Which makes perfect sense because he is demonstrating his special strength!

 

The bolded emphasis is mine; I think this is the crucial part.

You list the credits to show his uniqueness, not to get out of doing math credits in high school.

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(Just my perspective, but I don't consider them "done" with math or history or English or languages just because they've hit the four year mark. I've taken about 9 years worth of high school and college German. But I would still consider myself a language learner.)

 

There is a tug of war between meeting minimums and being ready for demanding (and selective) college environments. Much depends on your area. I am an admissions rep for my alma mater. So a couple times a year I do events where I'll speak with a couple hundred students in a few hours. Some of them have incredible resumes. But there are also many who don't seem to understand that for a competitive, select college application cycle, it is not going to suffice to meet minimums.

 

Cauliflower, my rising 8th grader has always been right in the thick of things with his older brother. He will be taking the same 9th grade classes with Rutabaga. But unless I have a way to quantify the course, I intend to have his transcript reflect four years of higher level courses rather than completing the courses all a year early.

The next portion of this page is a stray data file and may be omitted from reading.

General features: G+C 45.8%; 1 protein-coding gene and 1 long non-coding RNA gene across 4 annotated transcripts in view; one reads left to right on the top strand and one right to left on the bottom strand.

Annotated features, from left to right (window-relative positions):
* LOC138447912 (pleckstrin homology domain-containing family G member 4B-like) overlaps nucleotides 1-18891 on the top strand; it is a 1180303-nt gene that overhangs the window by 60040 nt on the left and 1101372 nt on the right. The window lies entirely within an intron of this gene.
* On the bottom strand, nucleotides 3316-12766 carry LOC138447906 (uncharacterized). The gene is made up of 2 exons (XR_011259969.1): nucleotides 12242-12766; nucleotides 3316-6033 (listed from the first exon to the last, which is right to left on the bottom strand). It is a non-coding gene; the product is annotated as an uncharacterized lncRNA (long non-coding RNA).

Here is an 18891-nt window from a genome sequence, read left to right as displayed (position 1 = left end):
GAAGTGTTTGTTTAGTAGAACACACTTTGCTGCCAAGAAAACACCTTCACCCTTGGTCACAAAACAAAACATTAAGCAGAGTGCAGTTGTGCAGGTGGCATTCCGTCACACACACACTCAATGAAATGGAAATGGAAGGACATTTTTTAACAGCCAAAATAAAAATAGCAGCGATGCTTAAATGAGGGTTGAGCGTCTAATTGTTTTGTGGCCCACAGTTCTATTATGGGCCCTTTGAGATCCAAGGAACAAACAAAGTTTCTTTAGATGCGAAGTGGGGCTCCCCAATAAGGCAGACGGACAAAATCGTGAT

I love your pet names! Too cute. :001_smile:

 

I have no intention of meeting the state minimum requirements. I am not saying, "Welll you have the bare minimum, so you are done." My son is on schedule to complete Calculus and take both AP Chemistry and AP Biology when he is done with high school. He his leaning towards Pharmacy or Engineering. I have Biolmedical Engineering Degree FWIW. I am saying give credit where credit has been earned. I said nothing about give credit for 6th and 7th grade class that aren't highschool level.

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I attended Inge Cannon's Transcript Boot Camp many years ago. You can see her website here: http://www.homeschooltranscripts.com/

 

As far as I can remember, she didn't see it as a problem to list work completed prior to 9th grade. At the time, in fact, she talked about getting foreign language out of the way in the elementary years since it is much easier for the young child to master, rather than waiting until the high school years. She has transcript software that she purposely developed so that you could list courses either by year or by subject for this very reason.